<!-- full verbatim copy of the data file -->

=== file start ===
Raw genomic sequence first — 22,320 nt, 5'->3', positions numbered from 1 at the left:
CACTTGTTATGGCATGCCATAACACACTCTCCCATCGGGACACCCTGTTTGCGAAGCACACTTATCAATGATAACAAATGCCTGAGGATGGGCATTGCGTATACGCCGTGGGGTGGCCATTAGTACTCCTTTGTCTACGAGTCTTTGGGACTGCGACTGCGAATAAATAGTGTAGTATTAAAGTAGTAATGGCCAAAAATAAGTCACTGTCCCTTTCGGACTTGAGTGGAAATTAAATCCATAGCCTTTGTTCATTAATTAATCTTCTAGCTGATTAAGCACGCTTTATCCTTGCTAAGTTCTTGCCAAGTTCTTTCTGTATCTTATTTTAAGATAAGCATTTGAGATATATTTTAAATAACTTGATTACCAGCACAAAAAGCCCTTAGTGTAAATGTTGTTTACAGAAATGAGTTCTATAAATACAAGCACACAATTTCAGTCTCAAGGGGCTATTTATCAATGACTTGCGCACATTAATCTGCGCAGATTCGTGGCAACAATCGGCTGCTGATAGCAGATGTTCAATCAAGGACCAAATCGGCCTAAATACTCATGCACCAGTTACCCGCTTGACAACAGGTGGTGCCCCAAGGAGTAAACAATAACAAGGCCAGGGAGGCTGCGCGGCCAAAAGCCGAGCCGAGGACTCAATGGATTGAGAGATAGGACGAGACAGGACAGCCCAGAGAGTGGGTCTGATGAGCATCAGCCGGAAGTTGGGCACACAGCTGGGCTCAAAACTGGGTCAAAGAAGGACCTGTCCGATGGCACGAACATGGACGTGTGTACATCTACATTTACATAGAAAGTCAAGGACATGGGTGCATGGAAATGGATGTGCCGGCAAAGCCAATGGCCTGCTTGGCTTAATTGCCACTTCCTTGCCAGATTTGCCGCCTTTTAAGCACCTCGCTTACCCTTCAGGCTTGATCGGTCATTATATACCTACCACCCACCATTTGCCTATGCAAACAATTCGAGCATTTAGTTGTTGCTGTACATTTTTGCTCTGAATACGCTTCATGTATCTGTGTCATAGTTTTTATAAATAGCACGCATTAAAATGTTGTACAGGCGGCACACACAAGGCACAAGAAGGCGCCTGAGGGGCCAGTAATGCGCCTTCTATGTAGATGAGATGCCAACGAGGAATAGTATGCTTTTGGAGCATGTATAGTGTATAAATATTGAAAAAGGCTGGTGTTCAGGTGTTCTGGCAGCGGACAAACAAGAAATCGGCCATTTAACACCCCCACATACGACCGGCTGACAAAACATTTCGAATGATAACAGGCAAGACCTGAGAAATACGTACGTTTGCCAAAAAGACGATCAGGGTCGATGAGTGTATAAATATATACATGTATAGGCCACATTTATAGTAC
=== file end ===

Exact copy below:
Raw genomic sequence first — 22,320 nt, 5'->3', positions numbered from 1 at the left:
CACTTGTTATGGCATGCCATAACACACTCTCCCATCGGGACACCCTGTTTGCGAAGCACACTTATCAATGATAACAAATGCCTGAGGATGGGCATTGCGTATACGCCGTGGGGTGGCCATTAGTACTCCTTTGTCTACGAGTCTTTGGGACTGCGACTGCGAATAAATAGTGTAGTATTAAAGTAGTAATGGCCAAAAATAAGTCACTGTCCCTTTCGGACTTGAGTGGAAATTAAATCCATAGCCTTTGTTCATTAATTAATCTTCTAGCTGATTAAGCACGCTTTATCCTTGCTAAGTTCTTGCCAAGTTCTTTCTGTATCTTATTTTAAGATAAGCATTTGAGATATATTTTAAATAACTTGATTACCAGCACAAAAAGCCCTTAGTGTAAATGTTGTTTACAGAAATGAGTTCTATAAATACAAGCACACAATTTCAGTCTCAAGGGGCTATTTATCAATGACTTGCGCACATTAATCTGCGCAGATTCGTGGCAACAATCGGCTGCTGATAGCAGATGTTCAATCAAGGACCAAATCGGCCTAAATACTCATGCACCAGTTACCCGCTTGACAACAGGTGGTGCCCCAAGGAGTAAACAATAACAAGGCCAGGGAGGCTGCGCGGCCAAAAGCCGAGCCGAGGACTCAATGGATTGAGAGATAGGACGAGACAGGACAGCCCAGAGAGTGGGTCTGATGAGCATCAGCCGGAAGTTGGGCACACAGCTGGGCTCAAAACTGGGTCAAAGAAGGACCTGTCCGATGGCACGAACATGGACGTGTGTACATCTACATTTACATAGAAAGTCAAGGACATGGGTGCATGGAAATGGATGTGCCGGCAAAGCCAATGGCCTGCTTGGCTTAATTGCCACTTCCTTGCCAGATTTGCCGCCTTTTAAGCACCTCGCTTACCCTTCAGGCTTGATCGGTCATTATATACCTACCACCCACCATTTGCCTATGCAAACAATTCGAGCATTTAGTTGTTGCTGTACATTTTTGCTCTGAATACGCTTCATGTATCTGTGTCATAGTTTTTATAAATAGCACGCATTAAAATGTTGTACAGGCGGCACACACAAGGCACAAGAAGGCGCCTGAGGGGCCAGTAATGCGCCTTCTATGTAGATGAGATGCCAACGAGGAATAGTATGCTTTTGGAGCATGTATAGTGTATAAATATTGAAAAAGGCTGGTGTTCAGGTGTTCTGGCAGCGGACAAACAAGAAATCGGCCATTTAACACCCCCACATACGACCGGCTGACAAAACATTTCGAATGATAACAGGCAAGACCTGAGAAATACGTACGTTTGCCAAAAAGACGATCAGGGTCGATGAGTGTATAAATATATACATGTATAGGCCACATTTATAGTAC